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NNA – Lebanese Forces leader, Samir Geagea, who is continuing his visit to Australia, highlighted the problems facing Lebanon. The LF chief accused Hezbollah of confiscating the state’s decisions and expressed his fear of difficult days to threaten stability Lebanon and the region.
Geagea’s words came during a lunch banquet hosted by the Chargé d’Affaires of the Lebanese Embassy in Canberra, Giscard Khoury.
The Ambassadors of Egypt, the United Arab Emirates and Kuwait, as well as the Chargés d’Affaires of Saudi Arabia, Jordan, Qatar and Libya, were also present.
After thanking the Arab countries for their continued support for Lebanon, the head of the LF said that some of the problems faced by Lebanon were common, “but others are not”.
He went on to shine light on the rampant corruption, “an internal issue that the Lebanese must resolve,” before dwelling on what he described as a “strategic problem of failure to respect the concept of the state.”
In this context, he attacked Hezbollah, “a mini-state that confiscates strategic decisions, those of war and peace, and acts as it wishes, even if the results of its actions have repercussions on all the Lebanese people.”
“As Lebanese groups, we respect each other because Lebanon we cannot be built otherwise, but we must decide whether we want the state or not,” he said.
He stressed that the State could not be built if it did not make its own strategic decisions and if military activities were not the exclusive task of the army.
According to Geagea, the situation in Lebanon is thorny “because, on the one hand, the status quo is inadmissible, and on the other hand, it is essential to avoid any risk of a new civil war.”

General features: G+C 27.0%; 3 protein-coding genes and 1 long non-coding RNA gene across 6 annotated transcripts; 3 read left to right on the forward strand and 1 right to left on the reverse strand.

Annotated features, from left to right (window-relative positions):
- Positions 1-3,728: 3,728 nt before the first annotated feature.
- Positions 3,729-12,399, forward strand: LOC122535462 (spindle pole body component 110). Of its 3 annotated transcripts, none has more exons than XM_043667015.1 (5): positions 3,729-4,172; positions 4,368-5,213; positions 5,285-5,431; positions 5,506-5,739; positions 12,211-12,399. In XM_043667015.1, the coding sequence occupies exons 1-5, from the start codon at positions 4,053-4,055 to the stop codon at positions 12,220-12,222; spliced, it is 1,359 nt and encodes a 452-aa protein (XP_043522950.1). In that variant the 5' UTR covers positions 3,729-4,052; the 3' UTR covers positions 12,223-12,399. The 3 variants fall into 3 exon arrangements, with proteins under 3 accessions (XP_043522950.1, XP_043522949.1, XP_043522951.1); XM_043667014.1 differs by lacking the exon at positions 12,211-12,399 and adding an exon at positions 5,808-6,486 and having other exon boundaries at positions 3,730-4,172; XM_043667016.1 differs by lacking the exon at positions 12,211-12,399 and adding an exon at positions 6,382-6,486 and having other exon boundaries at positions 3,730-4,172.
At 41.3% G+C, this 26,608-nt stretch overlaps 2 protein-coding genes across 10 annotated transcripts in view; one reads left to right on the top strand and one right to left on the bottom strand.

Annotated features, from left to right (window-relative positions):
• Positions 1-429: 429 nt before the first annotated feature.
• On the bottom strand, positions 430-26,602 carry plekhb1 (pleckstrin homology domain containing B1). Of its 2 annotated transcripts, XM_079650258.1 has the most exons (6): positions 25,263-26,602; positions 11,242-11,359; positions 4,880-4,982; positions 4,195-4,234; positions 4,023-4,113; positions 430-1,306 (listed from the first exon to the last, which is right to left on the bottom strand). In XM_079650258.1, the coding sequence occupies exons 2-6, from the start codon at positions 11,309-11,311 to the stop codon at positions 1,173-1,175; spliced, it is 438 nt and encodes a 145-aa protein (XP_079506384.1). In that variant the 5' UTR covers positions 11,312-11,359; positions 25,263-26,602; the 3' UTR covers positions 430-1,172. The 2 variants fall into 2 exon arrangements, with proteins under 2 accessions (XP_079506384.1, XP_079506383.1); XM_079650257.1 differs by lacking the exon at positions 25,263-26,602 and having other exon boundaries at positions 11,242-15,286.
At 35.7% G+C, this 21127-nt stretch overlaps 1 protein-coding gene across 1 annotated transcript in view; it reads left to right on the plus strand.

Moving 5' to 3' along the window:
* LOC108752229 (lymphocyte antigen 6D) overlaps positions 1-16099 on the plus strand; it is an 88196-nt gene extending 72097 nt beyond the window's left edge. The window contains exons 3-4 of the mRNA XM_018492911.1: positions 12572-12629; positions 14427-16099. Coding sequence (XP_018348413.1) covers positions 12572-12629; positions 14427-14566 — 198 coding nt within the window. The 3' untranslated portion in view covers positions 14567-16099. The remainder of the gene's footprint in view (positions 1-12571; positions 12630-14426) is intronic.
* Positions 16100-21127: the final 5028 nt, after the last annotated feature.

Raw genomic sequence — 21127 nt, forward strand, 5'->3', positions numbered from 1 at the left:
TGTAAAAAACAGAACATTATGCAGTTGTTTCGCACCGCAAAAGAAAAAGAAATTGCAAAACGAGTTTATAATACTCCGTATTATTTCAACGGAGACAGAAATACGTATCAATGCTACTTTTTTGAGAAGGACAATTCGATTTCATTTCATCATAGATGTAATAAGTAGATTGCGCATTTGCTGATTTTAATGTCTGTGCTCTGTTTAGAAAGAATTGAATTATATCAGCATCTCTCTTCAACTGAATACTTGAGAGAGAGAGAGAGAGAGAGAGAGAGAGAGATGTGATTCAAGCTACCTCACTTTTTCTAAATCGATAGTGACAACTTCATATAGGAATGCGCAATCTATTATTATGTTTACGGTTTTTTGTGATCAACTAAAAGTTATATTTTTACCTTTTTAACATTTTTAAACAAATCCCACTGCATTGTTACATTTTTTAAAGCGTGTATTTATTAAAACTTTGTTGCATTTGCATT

“We must therefore assume our responsibilities so that Hezbollah remains a political party, not a military party that confiscates the decisions of the state,” he said, calling on other political parties to take similar positions to garner a parliamentary majority capable of modifying the present situation.
Asked about the impact of Lebanese-Iranian relations on Lebanon’s relations with the Gulf countries, the leader of the LF noted that it was very negative, considering that the government should reconsider its positions with the resumption of the conflict between the United States, the West and the Arab countries against Iran, “to avoid being drawn into a brazier that can be avoided.”
“Difficult days await Lebanon and the region. In my opinion, our interest lies in returning to the policy of dissociation because our country cannot be a party to regional conflicts, whether in Syria or in other parts of the world,” Geagea warned.
The LF chief also visited the Australian Parliament and met with several ministers and deputies from the ruling and opposition parties.